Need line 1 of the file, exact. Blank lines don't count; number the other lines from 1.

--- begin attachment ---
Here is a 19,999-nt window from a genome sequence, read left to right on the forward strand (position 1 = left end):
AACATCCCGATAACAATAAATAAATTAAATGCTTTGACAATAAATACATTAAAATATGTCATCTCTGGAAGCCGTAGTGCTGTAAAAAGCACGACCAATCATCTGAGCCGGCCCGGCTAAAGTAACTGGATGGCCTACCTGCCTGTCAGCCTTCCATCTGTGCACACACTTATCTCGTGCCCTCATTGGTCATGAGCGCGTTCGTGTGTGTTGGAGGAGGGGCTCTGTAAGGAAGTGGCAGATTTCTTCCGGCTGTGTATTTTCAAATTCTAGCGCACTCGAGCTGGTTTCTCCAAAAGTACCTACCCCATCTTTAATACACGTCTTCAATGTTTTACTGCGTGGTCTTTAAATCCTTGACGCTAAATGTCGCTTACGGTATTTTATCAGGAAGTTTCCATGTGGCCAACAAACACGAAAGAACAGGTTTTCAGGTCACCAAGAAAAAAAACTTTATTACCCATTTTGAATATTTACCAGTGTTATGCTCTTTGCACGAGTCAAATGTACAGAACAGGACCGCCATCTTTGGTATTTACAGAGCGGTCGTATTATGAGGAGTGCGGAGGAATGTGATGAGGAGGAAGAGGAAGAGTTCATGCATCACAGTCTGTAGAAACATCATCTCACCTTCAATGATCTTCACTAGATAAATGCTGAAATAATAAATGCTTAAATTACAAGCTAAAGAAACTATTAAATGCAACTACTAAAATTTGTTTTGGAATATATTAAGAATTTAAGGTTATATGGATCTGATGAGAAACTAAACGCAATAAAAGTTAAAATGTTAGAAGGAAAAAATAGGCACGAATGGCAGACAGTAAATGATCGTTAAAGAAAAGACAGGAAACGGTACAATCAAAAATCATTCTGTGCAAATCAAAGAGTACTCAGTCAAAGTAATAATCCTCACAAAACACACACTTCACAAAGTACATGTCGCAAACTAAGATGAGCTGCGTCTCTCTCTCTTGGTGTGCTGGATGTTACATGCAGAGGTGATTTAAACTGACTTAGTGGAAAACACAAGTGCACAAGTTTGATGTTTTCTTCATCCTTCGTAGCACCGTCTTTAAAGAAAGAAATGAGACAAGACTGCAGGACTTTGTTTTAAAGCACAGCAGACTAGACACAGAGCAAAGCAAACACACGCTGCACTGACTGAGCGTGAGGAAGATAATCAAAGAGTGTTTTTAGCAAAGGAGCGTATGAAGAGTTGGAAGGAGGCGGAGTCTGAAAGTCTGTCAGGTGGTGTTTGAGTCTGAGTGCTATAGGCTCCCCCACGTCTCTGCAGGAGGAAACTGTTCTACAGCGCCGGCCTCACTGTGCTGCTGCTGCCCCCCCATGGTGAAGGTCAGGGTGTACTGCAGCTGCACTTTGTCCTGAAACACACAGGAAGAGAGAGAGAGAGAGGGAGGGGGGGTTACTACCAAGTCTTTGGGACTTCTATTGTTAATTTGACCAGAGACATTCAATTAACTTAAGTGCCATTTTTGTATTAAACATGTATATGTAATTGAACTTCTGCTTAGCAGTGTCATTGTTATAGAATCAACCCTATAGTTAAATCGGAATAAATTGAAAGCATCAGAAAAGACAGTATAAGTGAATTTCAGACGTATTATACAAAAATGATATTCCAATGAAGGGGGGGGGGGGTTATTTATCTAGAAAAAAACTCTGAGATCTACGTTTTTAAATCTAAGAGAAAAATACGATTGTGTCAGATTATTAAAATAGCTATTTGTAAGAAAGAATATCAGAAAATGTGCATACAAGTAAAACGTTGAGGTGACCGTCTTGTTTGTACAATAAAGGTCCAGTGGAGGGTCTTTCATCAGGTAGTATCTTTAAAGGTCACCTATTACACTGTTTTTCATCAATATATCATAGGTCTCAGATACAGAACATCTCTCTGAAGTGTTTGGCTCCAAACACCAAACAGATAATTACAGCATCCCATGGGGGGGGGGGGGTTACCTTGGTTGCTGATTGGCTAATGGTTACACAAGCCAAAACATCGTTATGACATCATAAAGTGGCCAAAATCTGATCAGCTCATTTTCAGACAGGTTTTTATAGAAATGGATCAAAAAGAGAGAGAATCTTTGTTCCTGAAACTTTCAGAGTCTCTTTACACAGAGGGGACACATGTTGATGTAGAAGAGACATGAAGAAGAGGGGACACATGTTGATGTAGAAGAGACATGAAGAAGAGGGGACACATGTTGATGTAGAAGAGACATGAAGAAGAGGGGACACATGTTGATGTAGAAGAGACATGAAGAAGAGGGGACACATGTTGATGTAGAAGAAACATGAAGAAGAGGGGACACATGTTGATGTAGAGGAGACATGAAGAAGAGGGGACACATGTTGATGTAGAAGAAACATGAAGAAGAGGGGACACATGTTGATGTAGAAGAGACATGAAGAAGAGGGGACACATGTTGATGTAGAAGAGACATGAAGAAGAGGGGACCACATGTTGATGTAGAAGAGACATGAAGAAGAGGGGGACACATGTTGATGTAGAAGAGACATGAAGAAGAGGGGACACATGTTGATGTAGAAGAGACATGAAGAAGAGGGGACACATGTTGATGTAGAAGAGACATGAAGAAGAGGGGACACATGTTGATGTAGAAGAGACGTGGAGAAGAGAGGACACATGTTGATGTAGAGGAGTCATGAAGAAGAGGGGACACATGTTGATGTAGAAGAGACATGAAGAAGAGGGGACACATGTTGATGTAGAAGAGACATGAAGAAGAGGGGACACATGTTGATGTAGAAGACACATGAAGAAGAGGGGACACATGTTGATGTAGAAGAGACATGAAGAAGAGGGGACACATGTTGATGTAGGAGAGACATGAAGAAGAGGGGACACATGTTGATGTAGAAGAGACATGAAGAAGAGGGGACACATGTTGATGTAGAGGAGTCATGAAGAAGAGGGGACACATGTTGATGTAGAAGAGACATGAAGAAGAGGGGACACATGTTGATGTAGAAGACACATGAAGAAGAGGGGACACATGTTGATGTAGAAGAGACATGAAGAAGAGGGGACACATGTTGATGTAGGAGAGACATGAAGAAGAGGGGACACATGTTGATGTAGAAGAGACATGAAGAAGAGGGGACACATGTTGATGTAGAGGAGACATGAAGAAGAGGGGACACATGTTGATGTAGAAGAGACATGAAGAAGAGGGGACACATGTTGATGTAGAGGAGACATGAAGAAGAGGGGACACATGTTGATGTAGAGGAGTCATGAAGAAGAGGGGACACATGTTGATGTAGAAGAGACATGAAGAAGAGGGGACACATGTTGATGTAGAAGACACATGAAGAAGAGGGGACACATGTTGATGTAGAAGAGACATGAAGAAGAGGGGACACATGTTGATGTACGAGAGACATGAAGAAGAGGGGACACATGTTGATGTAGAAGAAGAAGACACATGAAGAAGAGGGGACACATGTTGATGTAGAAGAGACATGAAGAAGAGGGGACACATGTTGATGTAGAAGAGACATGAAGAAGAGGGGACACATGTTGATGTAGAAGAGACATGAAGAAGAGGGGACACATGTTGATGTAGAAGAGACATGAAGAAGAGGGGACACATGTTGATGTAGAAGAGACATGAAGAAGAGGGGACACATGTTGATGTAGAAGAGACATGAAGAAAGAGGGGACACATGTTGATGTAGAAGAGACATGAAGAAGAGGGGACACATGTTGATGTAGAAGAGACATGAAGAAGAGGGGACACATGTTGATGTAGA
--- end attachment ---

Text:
Here is a 19,999-nt window from a genome sequence, read left to right on the forward strand (position 1 = left end):